by Marina Dolz-Pejenaute
In April 2019, Extinction Rebellion (XR) took the streets of London for 11 days, occupying five prominent locations around the city: Piccadilly Circus, the Parliament Square area, Oxford Circus, Marble Arch and Waterloo Bridge. As part of a global environmental movement that has branches in 56 countries, these non-violent demonstrations took the capital to a standstill and ignited a more serious conversation on climate change and environmental crises around the country.
Extinction Rebellion defines themselves as “an international apolitical network” that aims to use “non-violent direct action to persuade governments to act justly on the climate and ecological emergency”. This emergency does not simply entail rising temperatures. Multiple scientific analysis exist that show evidence, among many others, of major biodiversity loss, sea-level rise, desertification, and water shortages around the globe. To survive this crisis, they say, “We must act now”. However, after the demonstrations in April, and the ones that followed after, in October 2019, what achievements have there really been, apart -and not detracting- from awakening a substantial portion of the public and sparking debate? Who is being left behind and whose needs or concerns are being overlooked during these conversations? Contextually embedded in the current political scenario, both in the UK and internationally, are their demands politically possible? In this “life or death situation”, as XR identifies it, shouldn’t the question be what is scientifically necessary rather than politically feasible?
Extinction Rebellion (UK) has three clear demands: 1) Tell the truth, 2) Act now, and 3) Go beyond politics. They aim to persuade and pressure the government to declare a climate and ecological emergency, not hiding from the public the seriousness and danger of the situation and the urgency for change. The government must also ‘act now’ to interrupt biodiversity loss and cut greenhouse gas emissions to net-zero by 2025. Finally, a Citizens’ Assembly on climate and ecological justice should be formed and should lead the government’s actions on the matter. As of May 2019, after XR, school climate strikes and other events, various institutions such as multiple universities, industries, and finally Parliament declared the current state of ‘climate and environmental emergency’. The government also legislated for net-zero greenhouse emissions by 2050. More recently, after the October protests, the UK government has introduced the Environmental Bill which they themselves claim “ground-breaking”. With this Bill and the establishment of the Office for Environmental Politics (OEP), legally-binding environmental improvement targets are to be set, assuring their enforcement and the possibility of holding public authorities accountable if they fail to meet such targets. In addition, as of November 6th 2019, 30,000 invitations to join a Citizens’ Assembly (which will consider what actions the public can take to reduce CO2 emissions) will be sent out to randomly picked households across the UK. With these actions, the government to some extent seems to have given in to the demands of Extinction Rebellion. Nonetheless, these changes ‘on paper’ might not be even close to sufficient, and criticisms coming from different sectors and powerful voices in the field have not taken long to emerge.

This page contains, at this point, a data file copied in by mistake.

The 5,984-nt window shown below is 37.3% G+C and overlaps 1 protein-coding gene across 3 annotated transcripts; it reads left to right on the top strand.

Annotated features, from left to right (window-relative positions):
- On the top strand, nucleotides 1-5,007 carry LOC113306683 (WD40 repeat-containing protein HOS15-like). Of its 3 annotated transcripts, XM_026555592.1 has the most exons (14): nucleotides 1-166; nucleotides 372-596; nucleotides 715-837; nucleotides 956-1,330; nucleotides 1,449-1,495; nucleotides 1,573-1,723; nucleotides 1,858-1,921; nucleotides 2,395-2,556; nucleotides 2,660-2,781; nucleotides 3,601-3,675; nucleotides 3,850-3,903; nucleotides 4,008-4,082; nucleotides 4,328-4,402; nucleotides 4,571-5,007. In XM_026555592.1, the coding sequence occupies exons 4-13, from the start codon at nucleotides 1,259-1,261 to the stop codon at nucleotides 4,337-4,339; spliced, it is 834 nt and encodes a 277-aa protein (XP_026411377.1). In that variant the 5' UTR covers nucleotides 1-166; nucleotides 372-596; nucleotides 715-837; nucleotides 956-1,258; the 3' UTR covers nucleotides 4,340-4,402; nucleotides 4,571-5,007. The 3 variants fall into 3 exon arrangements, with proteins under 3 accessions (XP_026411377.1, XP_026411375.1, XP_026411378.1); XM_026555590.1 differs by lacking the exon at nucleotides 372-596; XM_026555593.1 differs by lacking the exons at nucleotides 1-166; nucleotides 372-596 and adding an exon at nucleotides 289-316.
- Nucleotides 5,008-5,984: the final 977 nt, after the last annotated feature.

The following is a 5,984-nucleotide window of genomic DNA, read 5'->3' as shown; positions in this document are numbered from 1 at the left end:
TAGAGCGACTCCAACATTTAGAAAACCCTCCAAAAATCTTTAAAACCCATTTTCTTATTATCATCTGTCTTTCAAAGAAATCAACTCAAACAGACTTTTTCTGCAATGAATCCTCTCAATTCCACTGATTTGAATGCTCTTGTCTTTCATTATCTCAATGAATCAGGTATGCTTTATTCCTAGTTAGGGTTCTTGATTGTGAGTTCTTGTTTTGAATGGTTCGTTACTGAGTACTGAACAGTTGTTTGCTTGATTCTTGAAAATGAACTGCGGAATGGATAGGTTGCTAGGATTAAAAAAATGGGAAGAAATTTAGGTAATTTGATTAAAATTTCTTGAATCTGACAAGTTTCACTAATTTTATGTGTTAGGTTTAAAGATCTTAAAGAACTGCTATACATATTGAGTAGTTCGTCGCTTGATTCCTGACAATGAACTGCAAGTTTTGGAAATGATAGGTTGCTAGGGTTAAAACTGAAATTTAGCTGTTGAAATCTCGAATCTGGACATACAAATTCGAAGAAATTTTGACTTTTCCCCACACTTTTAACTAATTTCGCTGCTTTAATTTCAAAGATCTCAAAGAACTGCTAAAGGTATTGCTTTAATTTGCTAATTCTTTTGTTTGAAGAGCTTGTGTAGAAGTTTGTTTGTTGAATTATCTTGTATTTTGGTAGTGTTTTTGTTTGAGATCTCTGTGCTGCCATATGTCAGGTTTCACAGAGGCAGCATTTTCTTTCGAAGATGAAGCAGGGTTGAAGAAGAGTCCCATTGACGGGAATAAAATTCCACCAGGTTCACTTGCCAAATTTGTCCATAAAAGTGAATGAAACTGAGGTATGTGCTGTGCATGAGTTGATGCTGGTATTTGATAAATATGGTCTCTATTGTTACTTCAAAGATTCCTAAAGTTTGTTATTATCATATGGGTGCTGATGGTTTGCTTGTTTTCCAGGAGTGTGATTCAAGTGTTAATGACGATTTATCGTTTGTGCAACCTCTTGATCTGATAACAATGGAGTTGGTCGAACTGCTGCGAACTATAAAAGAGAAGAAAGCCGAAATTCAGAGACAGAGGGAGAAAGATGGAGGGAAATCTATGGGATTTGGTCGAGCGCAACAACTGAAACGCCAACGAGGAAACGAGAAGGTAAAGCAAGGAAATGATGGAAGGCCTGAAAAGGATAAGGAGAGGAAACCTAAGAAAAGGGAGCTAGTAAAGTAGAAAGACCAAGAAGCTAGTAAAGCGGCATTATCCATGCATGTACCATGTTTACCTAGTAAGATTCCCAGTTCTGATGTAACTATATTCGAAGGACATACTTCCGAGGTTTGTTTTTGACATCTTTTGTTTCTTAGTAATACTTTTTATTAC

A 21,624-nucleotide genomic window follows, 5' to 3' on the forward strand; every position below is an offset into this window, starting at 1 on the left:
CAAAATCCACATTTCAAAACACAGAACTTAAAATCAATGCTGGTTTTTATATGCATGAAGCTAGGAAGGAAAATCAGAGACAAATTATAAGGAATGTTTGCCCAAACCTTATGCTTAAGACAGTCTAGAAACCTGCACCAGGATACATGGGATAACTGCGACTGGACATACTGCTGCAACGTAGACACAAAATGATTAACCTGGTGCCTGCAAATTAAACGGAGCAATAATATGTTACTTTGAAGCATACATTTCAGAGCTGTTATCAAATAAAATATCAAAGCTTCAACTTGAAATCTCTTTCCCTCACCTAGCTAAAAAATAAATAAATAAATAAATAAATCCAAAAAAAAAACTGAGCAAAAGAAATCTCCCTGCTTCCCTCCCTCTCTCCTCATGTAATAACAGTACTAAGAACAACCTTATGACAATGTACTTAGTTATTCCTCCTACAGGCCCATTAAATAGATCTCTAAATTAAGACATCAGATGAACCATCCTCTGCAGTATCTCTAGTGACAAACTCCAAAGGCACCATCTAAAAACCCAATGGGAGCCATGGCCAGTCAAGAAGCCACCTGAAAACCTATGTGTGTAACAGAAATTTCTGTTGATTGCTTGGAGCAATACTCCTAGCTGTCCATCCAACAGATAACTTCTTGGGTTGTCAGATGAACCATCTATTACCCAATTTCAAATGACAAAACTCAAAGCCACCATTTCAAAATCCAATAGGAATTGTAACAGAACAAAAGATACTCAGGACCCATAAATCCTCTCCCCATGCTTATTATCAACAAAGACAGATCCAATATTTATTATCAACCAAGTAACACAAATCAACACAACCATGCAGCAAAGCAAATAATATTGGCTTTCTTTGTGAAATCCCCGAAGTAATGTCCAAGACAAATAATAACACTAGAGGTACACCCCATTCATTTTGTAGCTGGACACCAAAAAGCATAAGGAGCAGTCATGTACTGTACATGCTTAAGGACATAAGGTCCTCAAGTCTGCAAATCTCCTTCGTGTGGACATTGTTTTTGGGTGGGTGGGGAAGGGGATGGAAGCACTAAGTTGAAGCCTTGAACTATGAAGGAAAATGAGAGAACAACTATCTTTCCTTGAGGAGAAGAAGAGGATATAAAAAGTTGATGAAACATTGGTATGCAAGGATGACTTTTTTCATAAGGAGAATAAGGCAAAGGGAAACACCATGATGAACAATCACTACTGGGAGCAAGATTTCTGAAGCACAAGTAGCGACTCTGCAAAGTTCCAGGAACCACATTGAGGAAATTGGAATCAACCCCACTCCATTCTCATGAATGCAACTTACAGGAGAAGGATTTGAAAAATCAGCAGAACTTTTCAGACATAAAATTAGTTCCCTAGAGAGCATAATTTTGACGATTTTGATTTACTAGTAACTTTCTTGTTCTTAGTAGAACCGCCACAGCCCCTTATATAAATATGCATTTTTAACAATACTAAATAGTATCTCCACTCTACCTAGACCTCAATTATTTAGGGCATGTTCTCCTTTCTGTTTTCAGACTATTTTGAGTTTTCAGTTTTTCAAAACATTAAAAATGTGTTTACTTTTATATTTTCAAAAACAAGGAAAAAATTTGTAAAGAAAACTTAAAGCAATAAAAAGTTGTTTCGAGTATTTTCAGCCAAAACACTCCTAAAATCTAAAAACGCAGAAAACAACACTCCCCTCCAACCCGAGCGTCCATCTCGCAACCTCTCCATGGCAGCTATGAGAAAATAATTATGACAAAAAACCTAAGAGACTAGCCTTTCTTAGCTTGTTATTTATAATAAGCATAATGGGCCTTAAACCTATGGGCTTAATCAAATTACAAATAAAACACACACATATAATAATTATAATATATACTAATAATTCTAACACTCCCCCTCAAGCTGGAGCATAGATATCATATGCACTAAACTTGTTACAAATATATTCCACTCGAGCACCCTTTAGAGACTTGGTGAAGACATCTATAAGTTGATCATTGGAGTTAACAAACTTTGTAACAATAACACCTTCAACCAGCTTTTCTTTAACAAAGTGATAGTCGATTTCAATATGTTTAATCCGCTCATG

The UK government proudly claims that their new Environment Bill “will set a new trajectory for environmental improvement” and “will benefit society as a whole”. Regardless of how good these sounds, Greenpeace and others have identified a loophole. Since the deadline for setting of targets is 2022 and the implementation and achievement time is 15 years, the government will have almost two decades to meet these future legally-binding targets. We are looking at the year 2037 for the government to be held responsible, which is way past the 2025 demands of XR, having this movement and other organisations labelled the Bill timings as “unacceptable”. On top of that, the capacities and potential effectiveness of the OEP, which the government itself described as “our own independent watchdog with the teeth to hold government and other public bodies to account” has been questioned. According to a BBC report, this Office reports to court or fining of ministers or the government will only lead to funds being transferred from one part of the government to another. Not being completely independent from the government and not reporting to Parliament, this watchdog, as BBC suggests, might indeed be “toothless”. As of now, the UK is not on track to meet other previous environmental goals, such as the Paris Agreement’s goals, so despite all these legislation and new measures, real change seems questionable. Boris Johnson will be long gone and the youths who participated in the past school strike will be in their thirties by the time this Environmental Bill allows for real accountability, which does not precisely match the definition of “urgent action”. All of this cannot but lead to the questioning of whether the government is merely playing with illusions of strong action to face the already declared climate and ecological emergency without any reassurance of success.